The other day we needed to move some furniture from the house to the garage. I pinned open the storm door, then my husband and I heard it, a loud thump. A black capped chickadee had flown into the window. My husband scooped it up in his hands. It was laid out flat. It’s toes were curled and it’s neck was wobbly. My husband immediately feared it had broken its neck. I told him to quickly warm it in his hands as I fetched a dish towel. The poor thing’s toes were curling around my husband’s fingers. I took it and wrapped it snugly into the dish towel. It stared into my eyes and blinked. Still nestled in the towel, I propped it upright on the front step so that it could peer out into the world. It needed a moment to recover from the shock of the accident.
Did you know that there are mites that specifically love to live on your chickens’ legs and feet? They like to burrow underneath of the scales on the legs and feet and live in this moist environment. Unlike the mites that live on the chickens’ bodies, they cannot kill your chickens. However, they can make the chickens irritable, decrease or cease the production of eggs and lead to permanent leg deformities. They are important to treat once discovered in your flock.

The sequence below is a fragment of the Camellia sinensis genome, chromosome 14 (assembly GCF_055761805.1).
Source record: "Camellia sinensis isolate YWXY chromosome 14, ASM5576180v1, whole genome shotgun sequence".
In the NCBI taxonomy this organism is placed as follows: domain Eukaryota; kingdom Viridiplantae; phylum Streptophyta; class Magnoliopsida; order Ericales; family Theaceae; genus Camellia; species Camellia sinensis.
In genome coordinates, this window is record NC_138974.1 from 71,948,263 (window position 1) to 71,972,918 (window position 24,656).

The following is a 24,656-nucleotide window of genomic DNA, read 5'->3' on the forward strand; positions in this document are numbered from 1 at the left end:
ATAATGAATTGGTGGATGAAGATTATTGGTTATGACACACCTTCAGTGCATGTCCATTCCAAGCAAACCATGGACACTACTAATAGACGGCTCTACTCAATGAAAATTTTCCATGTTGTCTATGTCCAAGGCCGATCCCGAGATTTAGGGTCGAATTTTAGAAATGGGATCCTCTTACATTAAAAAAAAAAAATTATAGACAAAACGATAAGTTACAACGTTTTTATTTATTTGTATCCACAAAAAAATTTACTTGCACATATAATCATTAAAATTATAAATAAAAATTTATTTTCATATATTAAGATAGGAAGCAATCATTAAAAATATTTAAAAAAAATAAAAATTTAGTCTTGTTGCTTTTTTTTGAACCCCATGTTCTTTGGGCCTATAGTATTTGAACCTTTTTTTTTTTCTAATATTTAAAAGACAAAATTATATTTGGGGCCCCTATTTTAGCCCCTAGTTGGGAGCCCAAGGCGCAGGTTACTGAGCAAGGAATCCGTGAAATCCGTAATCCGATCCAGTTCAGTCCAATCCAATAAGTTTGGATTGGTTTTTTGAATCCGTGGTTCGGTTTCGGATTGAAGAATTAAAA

The last few times when I have cleaned out the girls’ coop each week, I have discovered a couple of mites in the litter. I instantly got the heebee jeebees and thought that they were crawling all over me. Then I thought of the poor girls. How did they feel? In the little research that I had done, I knew that most mites like to feed off the chickens at night when the girls are fast asleep. A bad infestation can kill chickens due to anemia. So, I decided to do some research and share with you what I learned. I have blogged about mites in the past but never this quite extensive. I hope you find this information useful. Mind you, I have never seen one on my girls, probably due to my regular use preventatives, but that doesn’t mean that they don’t have them from time to time. Two types of mites are the most prevalent in North America, the Northern Fowl Mite and the Chicken Mite. The Northern Fowl Mite is often mistaken for the red mite. For a few hours after feeding, it will appear red in color. Otherwise, it is black. This mite can be found on your chickens anytime of the day, where as the Chicken Mite is nocturnal. The life cycle of the Northern Fowl Mite is 7 days. Once eggs are laid, they hatch within 24 hours and the mites are fully grown at 4 days of age. This is a very rapid cycle that can lead to an infestation of mites with a matter of weeks. A bad enough mite infestation can lead to pale combs and even feathers can be soiled with mite excrement especially around their vents.